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Tutorial: Blinky Light
Tutorial: Blinky Light

Turn on your Propeller Platform and connect it to your computer. Grab an LED and breadboard and wire up the following circuit;

Blinky Circuit

The hookup wire connects to the socket marked 'GND' on the Propeller Platform, then to the shorter lead on the LED.  The longer lead on the LED connects to the resistor, then to P0 on the Propeller Platform.

The shorter lead on the LED is the negative lead. The longer lead is positive.  Current flows from power to ground, so the longer lead connects to the power source.

LED Ground vs. Positive

Now, open up the Propeller Tool.  Ready for your first program?  Here it is:

Your First Program

Take the program above, put it into the Propeller tool and hit F10.  It will quickly compile and load into the Propeller.  The code will blink an LED connected to P0 every other second (1/2 Hertz) forever.

Below is a video tutorial on the program;

Let's also break down each line to understand what it's doing

PUB main

Spin is organized into blocks;


These 2 blocks hold actual code.  If you're familiar with php or BASIC or C, these operate a lot like functions.  They have names (the name of this block is 'main'), and you can pass them values (function(passedval)).

The remaining blocks are not required for a valid program;


CON holds program constants.  If there's a constant you use throughout the program, the CON block allows you to change it once and it will be reflected every time you use it.  Here's an example of the blinky light program using a CON block;
Con Block


The VAR block holds program variables.  In the blinky lights program, I haven't used any system variables, but here's a version of blinky lights using variables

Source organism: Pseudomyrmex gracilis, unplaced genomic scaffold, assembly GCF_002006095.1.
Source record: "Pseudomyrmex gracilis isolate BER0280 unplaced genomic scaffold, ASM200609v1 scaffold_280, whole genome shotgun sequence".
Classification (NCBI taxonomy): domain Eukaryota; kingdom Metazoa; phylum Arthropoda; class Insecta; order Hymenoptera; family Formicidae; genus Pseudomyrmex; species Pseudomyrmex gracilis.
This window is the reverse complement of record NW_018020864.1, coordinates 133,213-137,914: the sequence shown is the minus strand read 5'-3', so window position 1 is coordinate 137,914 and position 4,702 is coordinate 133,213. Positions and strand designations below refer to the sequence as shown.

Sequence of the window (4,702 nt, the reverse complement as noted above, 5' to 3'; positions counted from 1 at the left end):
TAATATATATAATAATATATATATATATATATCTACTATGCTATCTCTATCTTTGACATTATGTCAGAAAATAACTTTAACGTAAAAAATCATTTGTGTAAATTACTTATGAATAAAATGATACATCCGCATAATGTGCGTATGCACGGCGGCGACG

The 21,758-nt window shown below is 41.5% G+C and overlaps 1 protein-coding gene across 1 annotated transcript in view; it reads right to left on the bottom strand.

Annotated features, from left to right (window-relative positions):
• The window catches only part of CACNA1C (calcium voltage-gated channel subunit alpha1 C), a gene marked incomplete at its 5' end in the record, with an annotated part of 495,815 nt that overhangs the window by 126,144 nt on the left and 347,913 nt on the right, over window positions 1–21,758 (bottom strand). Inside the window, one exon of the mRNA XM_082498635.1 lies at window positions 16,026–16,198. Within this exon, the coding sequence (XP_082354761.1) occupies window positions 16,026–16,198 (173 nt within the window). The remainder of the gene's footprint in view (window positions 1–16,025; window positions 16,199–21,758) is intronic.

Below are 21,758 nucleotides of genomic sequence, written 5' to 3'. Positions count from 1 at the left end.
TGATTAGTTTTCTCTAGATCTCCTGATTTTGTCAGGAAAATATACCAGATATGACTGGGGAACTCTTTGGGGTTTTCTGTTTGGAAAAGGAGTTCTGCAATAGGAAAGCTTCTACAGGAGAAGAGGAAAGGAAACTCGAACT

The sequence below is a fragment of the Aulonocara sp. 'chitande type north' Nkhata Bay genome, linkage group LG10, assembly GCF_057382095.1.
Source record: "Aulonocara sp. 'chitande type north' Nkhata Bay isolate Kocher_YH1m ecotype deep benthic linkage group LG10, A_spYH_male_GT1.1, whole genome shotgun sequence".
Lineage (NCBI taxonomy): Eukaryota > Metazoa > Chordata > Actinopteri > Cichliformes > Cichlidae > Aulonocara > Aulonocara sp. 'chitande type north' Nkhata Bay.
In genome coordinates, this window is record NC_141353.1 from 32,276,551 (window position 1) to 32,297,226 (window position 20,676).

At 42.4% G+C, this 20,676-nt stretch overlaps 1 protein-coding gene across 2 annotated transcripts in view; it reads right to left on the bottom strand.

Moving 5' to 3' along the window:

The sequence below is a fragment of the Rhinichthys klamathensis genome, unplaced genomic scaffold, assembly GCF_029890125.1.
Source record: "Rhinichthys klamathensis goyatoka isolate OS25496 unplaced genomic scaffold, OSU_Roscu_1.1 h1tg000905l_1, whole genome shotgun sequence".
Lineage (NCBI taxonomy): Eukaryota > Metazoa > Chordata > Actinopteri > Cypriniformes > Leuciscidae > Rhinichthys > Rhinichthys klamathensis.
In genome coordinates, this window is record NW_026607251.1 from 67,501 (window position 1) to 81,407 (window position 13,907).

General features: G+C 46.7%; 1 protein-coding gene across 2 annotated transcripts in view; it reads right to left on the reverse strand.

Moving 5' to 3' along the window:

Var Block

There are 2 more blocks, DAT and OBJ, but we'll skip those for now - OBJ is useful when incorporating someone else's code, and DAT is another place to hold variables, it's also where you put assembly code (if you want to use it).

Anyway - back to our original program.  The next line is:

dira[0] :=1

Every pin on the Propeller can be set to an input or an output.  When the Prop boots up, each pin is set as an input, so we'll need to set P0 to an output. 

To set P0 as an output, we'll change the value of dira[0] to 1.  The := is an assignment operator in spin.  Can you guess how you'd set P10 to an output? dira[10] := 1.  You can also change a range of pins with a single command.  To change P0,P1,P2, and P3, just use dira[0..3] := 1.


repeat tells the Propeller to run a block of code multiple times.  You can specify a repeat condition (repeat i from 1 to 100) or just repeat forever by not specifying anything else.  This repeat block will repeat forever.

Code to be repeated is delineated by tabs.  Note the soft gray lines under the repeat block?  The Propeller Tool put those gray lines there to show you what code is in the repeat loop.

outa[0] := 1

outa tells the propeller to connect the pin to ground or to V+.  outa works just like dira, you can set the output of a single pin (outa[10] := 1) or a group of pins (outa[0..3] := 1).  Note that outa is only meaningful if the pin has been switched to an output with dira.

Further, the Propeller uses Tri-state logic.  Each pin can be connect to ground, V+, or set in a high impedance state. 

A high impedance state lets the pin sense whether it's connect to ground or V+ without changing the signal.  It lets multiple pins share the same data channel and do stuff like charlieplexing.

Connect the pin to ground with: 
dira[pin] := 1
outa[pin] :=0

Connect the pin to V+ with:
dira[pin] := 1
outa[pin] := 1

sense if the pin is connected to a low or high signal (high impedance state):
dira[pin] := 0 (default on bootup)
pinstatus := ina[pin]

ina works just like outa and dira, except it's read only.  If the pin is set as an input, ina will hold the current input value.

Your First Program, Continued >>


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